• The main suspect of a deadly Friday shot at two mosques in Christchurch, New Zealand, appeared in court on Saturday. Brenton Harrison Tarrant, a 28-year-old Australian, knelt on the cameras and made a white power gesture from the dock. There are two more suspects in custody.
• The New Zealand leader swears "the laws of the gun will change." The suspect has a license to carry the types of firearms used in deadly attacks. According to Prime Minister Jacinda Ardern, investigators in the scenes of shootings left in 49 dead found five guns allegedly used by the main suspect: Two semi-automatic weapons, two shotguns and a lever-action gun.
• A live video that appeared in one of the shootings was streamed to Facebook and uploaded to other sites like Twitter and YouTube, raising questions about the role of social media in radicalization .
• The police also pointed out that they are investigating a 74-page manifesto left behind after shooting and complaining against Muslims and immigrants and mentioning other extremists entitled to perform acts ̵
• President Trump said on Friday that he did not see the manifesto, but did not believe in white nationalism was a rising global threat, and added, "I think this is a small group of people with very, it's a terrible thing. "
CHRISTCHURCH, NEW ZEALAND – 28-year-old Australian Brenton Harrison Tarrant, barefoot and barefoot, walked in a Christchurch, New Zealand, and went out "OK" – widely seen as a symbol of white power – while he was standing to face murder charges less than 24 hours after an attack in two mosques in the city left at least 49 people dead.
The police named Tarrant the main suspect in Friday's attack on one of the deadliest shootings in New Zealand's history. Two others were arrested in connection with shootings: The second man, 18-year-old Daniel John Burrough, was scheduled to leave the court later Saturday and face charges that hinder racial hositility or bad mood. A third successor remains unidentified.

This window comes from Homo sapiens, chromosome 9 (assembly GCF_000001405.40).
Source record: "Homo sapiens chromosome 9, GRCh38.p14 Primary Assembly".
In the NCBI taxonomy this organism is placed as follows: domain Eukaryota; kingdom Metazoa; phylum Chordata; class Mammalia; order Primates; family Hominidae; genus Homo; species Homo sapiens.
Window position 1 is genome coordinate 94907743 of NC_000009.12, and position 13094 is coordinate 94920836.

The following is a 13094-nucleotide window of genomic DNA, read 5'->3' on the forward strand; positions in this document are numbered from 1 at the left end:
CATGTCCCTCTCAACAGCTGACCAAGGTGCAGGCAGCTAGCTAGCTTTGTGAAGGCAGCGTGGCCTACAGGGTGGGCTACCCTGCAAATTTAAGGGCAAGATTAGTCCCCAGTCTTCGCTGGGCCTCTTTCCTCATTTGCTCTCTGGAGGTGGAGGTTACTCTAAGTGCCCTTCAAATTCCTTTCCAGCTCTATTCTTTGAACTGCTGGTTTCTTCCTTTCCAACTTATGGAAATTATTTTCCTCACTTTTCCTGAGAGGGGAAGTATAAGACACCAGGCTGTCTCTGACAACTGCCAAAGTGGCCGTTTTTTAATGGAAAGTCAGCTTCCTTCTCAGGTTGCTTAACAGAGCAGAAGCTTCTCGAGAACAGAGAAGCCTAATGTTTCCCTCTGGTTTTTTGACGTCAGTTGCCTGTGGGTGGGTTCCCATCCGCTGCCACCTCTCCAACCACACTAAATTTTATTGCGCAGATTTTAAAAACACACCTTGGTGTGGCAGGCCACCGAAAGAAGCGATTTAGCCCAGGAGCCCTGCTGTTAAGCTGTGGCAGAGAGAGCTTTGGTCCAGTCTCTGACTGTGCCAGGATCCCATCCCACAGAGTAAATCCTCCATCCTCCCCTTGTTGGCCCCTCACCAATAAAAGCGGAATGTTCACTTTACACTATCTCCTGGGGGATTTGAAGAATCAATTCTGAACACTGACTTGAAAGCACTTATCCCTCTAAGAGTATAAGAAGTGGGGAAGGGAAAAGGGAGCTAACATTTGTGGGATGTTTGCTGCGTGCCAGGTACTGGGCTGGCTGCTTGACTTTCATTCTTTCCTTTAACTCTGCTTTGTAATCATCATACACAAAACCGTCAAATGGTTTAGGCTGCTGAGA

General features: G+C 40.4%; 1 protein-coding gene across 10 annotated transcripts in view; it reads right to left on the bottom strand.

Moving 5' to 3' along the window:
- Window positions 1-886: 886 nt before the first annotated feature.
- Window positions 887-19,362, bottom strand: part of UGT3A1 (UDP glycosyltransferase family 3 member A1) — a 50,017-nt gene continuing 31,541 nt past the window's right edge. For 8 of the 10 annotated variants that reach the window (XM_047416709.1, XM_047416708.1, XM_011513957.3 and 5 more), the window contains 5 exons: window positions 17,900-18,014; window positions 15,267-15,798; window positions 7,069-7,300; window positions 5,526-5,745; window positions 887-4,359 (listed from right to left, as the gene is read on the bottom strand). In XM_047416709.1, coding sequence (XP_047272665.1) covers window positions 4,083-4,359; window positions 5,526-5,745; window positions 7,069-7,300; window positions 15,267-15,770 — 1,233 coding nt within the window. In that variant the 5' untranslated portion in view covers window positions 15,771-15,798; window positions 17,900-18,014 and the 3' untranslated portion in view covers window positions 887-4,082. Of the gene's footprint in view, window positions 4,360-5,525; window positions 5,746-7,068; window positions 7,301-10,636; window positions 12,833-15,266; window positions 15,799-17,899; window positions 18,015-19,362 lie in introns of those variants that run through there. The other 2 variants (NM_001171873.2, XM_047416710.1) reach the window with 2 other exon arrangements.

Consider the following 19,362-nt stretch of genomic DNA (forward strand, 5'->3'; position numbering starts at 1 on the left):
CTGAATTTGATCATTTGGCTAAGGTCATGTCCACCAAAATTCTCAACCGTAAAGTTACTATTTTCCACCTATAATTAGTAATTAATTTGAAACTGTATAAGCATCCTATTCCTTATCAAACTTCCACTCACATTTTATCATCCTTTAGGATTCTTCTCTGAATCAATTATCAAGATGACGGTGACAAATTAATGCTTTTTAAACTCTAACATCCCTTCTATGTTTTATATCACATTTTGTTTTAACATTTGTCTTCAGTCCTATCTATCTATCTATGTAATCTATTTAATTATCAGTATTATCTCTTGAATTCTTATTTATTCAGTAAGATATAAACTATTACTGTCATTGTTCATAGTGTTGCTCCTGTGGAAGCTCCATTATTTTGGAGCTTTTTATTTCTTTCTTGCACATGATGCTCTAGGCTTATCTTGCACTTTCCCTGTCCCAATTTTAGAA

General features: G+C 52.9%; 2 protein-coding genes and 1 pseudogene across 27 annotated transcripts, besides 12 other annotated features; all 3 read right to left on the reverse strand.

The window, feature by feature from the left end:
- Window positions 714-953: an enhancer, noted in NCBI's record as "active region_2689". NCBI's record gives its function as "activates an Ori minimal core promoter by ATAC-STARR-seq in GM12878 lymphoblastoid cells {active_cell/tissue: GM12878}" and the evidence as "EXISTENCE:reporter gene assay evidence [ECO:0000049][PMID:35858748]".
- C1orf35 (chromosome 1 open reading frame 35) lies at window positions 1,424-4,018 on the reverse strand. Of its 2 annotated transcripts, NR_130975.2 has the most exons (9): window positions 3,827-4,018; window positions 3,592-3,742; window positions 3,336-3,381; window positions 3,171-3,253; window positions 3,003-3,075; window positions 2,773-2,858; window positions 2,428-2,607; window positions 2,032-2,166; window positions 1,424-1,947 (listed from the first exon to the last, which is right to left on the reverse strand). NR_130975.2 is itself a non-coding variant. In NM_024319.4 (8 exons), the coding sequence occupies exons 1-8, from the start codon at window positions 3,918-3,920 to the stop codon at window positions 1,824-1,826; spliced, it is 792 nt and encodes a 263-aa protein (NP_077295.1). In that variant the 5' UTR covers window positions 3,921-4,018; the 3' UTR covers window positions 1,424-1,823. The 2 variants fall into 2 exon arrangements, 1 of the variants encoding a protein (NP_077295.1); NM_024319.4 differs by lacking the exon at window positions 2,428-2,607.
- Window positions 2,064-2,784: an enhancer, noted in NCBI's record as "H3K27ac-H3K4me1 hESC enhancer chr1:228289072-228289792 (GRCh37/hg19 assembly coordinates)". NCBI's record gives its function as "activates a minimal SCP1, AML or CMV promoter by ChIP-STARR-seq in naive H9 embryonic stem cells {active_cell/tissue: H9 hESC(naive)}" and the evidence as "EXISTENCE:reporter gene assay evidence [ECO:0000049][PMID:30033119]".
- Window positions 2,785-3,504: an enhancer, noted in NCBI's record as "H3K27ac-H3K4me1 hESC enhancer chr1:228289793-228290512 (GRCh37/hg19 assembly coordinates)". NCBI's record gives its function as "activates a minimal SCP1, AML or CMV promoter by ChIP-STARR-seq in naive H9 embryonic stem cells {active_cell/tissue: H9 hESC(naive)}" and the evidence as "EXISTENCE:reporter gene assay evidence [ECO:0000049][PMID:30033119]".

During his hearing, Judge Keller closed the public in the interest of safety – an extraordinary move to New Zealand courts – Tarrant did not enter a plea to murder the case. She will remain in custody and appear for another hearing set for April 5, while additional charges are likely.
Wearing white clothes in prison, Tarrant was silent at his hearing and smirked at the press, according to the New Zealand Herald. The pictures from the courtroom showed him standing at the dock, covered by two policemen, who made an "OK" motion widely visible as indicating white power.
Local hospital officials said on Saturday midday that 39 people, including 2 children, were out of hospital, with 11 in critical condition.
No individual has criminal records in Australia or New Zealand, or in the security list, says New Zealand Prime Minister Jacinda Ardern, who swears as "the country's gun laws will change" as a result of the massacre.
Ardern said that New Zealand suffered an "extraordinary and indiscriminate act of violence," especially when violence was targeted at the immigrant population in the country. "They chose New Zealand to make their home, and this is their home," he said. "They are us."
Killing dancing touches courage all over the world. President Trump, in a statement released on Friday morning, has expanded his "warmest sympathy and best wishes" to New Zealanders. Fridays later, Trump said he did not believe that white nationalism was a rising global risk. "I think it's a small group of people with a very, very serious problem," he said.
The shooter broadcast the attack, which appeared live on social media platforms and watched over the world. As media companies removed the video, which showed multiple people who hit the gunfire, the viewers saw ways to repost it elsewhere.